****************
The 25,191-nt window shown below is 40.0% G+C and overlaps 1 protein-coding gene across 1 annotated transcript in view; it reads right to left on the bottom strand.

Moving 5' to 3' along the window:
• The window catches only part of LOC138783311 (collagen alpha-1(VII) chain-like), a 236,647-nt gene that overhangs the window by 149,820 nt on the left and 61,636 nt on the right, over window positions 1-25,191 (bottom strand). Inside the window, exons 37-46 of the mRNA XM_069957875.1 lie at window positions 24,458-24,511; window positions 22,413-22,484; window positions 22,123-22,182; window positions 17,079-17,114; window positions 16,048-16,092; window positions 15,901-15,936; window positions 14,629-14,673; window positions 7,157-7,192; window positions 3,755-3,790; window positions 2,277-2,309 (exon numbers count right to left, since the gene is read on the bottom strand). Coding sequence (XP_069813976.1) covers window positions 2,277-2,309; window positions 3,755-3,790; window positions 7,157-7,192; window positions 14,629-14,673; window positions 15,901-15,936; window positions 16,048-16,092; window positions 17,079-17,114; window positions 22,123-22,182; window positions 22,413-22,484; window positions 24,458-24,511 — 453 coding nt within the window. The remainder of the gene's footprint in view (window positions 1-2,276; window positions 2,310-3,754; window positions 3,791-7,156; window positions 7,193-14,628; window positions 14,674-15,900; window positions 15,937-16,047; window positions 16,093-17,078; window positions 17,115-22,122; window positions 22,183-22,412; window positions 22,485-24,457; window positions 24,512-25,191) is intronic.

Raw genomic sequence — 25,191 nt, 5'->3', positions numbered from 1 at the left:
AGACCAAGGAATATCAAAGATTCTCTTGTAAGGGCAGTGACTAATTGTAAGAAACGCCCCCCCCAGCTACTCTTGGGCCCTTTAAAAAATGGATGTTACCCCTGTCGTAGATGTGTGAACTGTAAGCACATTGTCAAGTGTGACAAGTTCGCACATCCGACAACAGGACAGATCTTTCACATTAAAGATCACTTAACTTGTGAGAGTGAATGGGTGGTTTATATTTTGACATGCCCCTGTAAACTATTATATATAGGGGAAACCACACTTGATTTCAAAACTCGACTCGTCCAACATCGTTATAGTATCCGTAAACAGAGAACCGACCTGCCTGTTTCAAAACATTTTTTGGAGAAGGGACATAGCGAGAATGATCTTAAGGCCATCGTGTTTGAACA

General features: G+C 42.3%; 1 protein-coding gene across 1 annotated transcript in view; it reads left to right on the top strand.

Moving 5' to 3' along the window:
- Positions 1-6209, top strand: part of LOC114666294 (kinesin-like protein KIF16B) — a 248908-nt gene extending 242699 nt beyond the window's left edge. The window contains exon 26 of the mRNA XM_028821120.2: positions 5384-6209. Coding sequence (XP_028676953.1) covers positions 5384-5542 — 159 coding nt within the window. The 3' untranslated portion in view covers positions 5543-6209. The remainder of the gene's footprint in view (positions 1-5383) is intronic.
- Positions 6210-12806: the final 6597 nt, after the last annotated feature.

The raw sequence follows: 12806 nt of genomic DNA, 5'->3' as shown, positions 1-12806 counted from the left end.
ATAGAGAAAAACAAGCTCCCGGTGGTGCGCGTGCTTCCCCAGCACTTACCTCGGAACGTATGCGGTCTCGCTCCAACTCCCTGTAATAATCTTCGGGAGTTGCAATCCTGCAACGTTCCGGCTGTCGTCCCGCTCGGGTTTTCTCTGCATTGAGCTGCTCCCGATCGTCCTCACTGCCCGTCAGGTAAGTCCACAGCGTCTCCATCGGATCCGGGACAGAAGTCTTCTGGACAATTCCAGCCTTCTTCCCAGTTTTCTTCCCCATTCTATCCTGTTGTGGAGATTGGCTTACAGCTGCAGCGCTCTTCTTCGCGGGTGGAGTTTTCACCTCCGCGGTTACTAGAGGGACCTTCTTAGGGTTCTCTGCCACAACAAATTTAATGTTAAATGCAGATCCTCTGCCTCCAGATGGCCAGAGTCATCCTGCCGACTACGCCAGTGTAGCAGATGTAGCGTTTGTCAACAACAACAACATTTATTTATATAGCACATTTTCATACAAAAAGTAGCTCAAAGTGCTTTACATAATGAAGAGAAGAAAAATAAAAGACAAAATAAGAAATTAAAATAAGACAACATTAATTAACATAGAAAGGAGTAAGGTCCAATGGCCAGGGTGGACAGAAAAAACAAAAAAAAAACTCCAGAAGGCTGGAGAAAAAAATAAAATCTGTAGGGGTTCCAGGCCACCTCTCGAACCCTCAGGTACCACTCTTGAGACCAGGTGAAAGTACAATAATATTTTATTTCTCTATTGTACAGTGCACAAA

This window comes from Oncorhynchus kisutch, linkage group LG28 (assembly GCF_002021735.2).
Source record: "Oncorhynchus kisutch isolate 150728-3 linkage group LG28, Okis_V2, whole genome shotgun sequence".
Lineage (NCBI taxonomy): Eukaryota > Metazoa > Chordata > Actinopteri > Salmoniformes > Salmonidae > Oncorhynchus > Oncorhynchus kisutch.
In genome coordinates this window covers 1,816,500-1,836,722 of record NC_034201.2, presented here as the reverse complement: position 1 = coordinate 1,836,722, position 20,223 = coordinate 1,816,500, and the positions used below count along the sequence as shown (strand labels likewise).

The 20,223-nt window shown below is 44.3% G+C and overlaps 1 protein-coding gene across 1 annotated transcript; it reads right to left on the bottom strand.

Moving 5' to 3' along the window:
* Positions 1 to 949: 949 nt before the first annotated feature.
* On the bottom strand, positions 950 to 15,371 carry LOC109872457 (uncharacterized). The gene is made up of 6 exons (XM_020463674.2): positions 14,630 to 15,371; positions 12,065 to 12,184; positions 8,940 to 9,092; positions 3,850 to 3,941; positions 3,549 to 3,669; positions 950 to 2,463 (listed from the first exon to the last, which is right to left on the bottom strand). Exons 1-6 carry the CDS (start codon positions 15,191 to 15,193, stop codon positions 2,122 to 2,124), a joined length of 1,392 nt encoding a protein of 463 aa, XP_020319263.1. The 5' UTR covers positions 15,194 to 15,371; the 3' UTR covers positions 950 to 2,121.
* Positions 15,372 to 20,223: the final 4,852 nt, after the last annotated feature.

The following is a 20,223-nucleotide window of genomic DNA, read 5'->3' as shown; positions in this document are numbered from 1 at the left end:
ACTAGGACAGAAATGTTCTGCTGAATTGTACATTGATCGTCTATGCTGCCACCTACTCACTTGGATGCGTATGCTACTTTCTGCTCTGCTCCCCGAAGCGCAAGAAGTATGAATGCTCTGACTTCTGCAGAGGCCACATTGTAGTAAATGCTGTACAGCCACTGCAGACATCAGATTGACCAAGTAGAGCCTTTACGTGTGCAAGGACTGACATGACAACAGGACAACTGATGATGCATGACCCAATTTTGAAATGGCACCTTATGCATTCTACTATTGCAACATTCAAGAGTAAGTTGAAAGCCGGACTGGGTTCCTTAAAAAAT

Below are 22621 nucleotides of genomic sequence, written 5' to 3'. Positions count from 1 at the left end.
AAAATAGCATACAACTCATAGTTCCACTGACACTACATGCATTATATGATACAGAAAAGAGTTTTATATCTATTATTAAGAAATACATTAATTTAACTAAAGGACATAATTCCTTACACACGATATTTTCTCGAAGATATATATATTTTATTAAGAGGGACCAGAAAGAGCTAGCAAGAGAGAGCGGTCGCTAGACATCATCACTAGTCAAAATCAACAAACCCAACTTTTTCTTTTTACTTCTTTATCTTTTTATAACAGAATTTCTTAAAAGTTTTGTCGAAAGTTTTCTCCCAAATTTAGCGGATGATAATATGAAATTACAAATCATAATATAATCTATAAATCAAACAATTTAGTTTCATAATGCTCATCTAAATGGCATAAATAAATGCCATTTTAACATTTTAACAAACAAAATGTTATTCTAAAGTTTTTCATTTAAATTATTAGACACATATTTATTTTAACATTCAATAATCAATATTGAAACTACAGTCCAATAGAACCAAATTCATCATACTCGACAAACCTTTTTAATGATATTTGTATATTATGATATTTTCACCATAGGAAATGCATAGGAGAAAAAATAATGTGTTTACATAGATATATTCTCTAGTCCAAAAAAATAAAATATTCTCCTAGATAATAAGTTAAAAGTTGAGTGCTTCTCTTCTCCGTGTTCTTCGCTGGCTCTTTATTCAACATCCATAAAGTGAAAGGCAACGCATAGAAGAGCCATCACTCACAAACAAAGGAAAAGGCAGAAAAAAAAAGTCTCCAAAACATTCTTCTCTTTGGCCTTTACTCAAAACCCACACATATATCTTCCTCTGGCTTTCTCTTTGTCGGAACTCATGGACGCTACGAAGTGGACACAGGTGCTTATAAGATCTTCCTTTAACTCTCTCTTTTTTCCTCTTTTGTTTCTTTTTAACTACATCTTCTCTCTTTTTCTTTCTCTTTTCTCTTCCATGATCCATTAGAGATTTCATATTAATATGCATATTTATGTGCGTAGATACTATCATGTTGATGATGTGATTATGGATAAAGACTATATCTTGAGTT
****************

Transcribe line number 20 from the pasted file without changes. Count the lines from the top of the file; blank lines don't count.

* Positions 15,372 to 20,223: the final 4,852 nt, after the last annotated feature.